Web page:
Thursday, January 7, 2016

The Importance of Submitting a Log for every contest

In May of 2013 I wrote a Blog entry about the importance of submitting a log for every contest you participate in, regardless of how few QSOs you actually make.  (Click here to read that Blog entry.)
Recent events have inspired me to revisit this point.

Submitting a log after every contest has its benefits.
  1. It actually makes the log checking process EASIER and FASTER when everyone sends in a log.  Callsigns are less likely to be considered "unique" when they are from a station who also submitted a log.
  2. Your callsign is more likely to be included in the callsign lookup database(s) for future contests making it easier for operators to conclude that your call is valid when they see it pop up on check-partial lists.
  3.  You might actually win a certificate or plaque - which is what this blog entry is all about.
From a competitive contesters' point of view, #3 is the most important.
My attitude USED to be that I would not submit a log unless I thought it would be a clear winner, or at least a contender.  Because we used paper logs and dupe sheets in those days getting a log ready for submission was quite a chore.  Needless to say, I rarely submitted a log.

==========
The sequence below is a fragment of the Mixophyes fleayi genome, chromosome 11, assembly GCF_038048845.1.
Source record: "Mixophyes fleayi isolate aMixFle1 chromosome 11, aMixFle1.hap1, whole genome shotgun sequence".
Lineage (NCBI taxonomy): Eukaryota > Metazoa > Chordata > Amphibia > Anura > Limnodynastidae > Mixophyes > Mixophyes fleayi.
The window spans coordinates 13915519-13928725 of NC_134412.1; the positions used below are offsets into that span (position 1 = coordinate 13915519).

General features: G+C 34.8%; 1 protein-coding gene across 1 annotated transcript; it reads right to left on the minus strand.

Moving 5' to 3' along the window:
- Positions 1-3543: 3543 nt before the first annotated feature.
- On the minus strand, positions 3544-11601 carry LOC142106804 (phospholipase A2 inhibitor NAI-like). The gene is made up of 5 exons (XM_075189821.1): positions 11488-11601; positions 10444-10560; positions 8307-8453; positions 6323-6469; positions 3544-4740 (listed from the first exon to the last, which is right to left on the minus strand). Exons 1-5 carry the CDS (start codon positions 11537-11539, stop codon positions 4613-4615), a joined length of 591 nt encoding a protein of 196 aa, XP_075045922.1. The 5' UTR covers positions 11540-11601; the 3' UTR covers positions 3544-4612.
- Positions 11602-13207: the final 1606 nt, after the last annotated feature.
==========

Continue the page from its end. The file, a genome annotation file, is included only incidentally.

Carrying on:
One year while checking the Sweepstakes results I discovered I would have won a certificate for East Bay (EB) section if only I had submitted a log - my competitor's log ended up being disqualified and became a "check log".  Oooops.  Had I submitted a log, my 2nd place score would have become a 1st place winner.

In the 2014 Sweepstakes phone contest while there were several school club stations on the air evidently none of them submitted a log - no plaques were issued for that category.  A school making 1 QSO could have submitted a log and received a piece of wood - go figure.

Today, thanks to the Cabrillo log format, submitting a log could not be easier.
As I said in the [original blog entry] on this topic, now I submit logs for EVERY contest I play in.
Because I like to piddle around in the numerous "mini" contests, in recent years I have submitted DOZENS of logs for those events.  From time to time I receive unexpected envelopes at my P.O. Box with certificates like this one.

The important thing to note about this contest entry is that I spent barely an hour making those 12 QSOs (9 on CW and 3 on SSB) while waiting for 10 & 15 meters to open up during the tail end of the All Asian SSB contest.  That evening I web-submitted the contest log and then moved on to other things.
100+ days later I am rewarded with the above 1st place certificate.

While we ran 1.3kw for the SSB contest, for TNQP I simply ran one of NX6T's auxiliary K3 radios barefoot into a sufficiently high C-31 yagi, offering lots of signal gain.

From the NX6T Fallbrook location there didn't seem to be a lot of TNQP activity.
In desperation I switched from CW to SSB to make 2 final SSB QSOs before hearing 15 meter Asian signals waft into the Station #2 speaker.   By the time the All Asian contest was over so was TNQP.
After wrapping up the All Asian log I made a Cabrillo file for the TNQP and web-submitted it before